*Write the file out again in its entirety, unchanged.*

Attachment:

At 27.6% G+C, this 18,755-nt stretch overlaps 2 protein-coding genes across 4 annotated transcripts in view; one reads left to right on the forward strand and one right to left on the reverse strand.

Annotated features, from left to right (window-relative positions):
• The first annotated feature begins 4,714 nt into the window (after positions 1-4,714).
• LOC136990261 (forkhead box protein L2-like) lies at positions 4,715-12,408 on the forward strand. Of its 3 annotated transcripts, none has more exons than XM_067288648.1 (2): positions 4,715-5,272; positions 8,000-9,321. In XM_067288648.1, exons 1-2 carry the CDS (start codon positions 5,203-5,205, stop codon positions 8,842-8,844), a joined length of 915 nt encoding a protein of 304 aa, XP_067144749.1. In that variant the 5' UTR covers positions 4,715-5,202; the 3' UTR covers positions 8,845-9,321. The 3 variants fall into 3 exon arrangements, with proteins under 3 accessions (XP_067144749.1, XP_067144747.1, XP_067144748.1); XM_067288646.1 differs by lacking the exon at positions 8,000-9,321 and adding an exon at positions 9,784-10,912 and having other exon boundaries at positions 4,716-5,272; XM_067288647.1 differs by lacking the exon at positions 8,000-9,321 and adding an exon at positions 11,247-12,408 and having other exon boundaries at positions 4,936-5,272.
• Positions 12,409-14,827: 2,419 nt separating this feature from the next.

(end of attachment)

At 27.6% G+C, this 18,755-nt stretch overlaps 2 protein-coding genes across 4 annotated transcripts in view; one reads left to right on the forward strand and one right to left on the reverse strand.

Annotated features, from left to right (window-relative positions):
• The first annotated feature begins 4,714 nt into the window (after positions 1-4,714).
• LOC136990261 (forkhead box protein L2-like) lies at positions 4,715-12,408 on the forward strand. Of its 3 annotated transcripts, none has more exons than XM_067288648.1 (2): positions 4,715-5,272; positions 8,000-9,321. In XM_067288648.1, exons 1-2 carry the CDS (start codon positions 5,203-5,205, stop codon positions 8,842-8,844), a joined length of 915 nt encoding a protein of 304 aa, XP_067144749.1. In that variant the 5' UTR covers positions 4,715-5,202; the 3' UTR covers positions 8,845-9,321. The 3 variants fall into 3 exon arrangements, with proteins under 3 accessions (XP_067144749.1, XP_067144747.1, XP_067144748.1); XM_067288646.1 differs by lacking the exon at positions 8,000-9,321 and adding an exon at positions 9,784-10,912 and having other exon boundaries at positions 4,716-5,272; XM_067288647.1 differs by lacking the exon at positions 8,000-9,321 and adding an exon at positions 11,247-12,408 and having other exon boundaries at positions 4,936-5,272.
• Positions 12,409-14,827: 2,419 nt separating this feature from the next.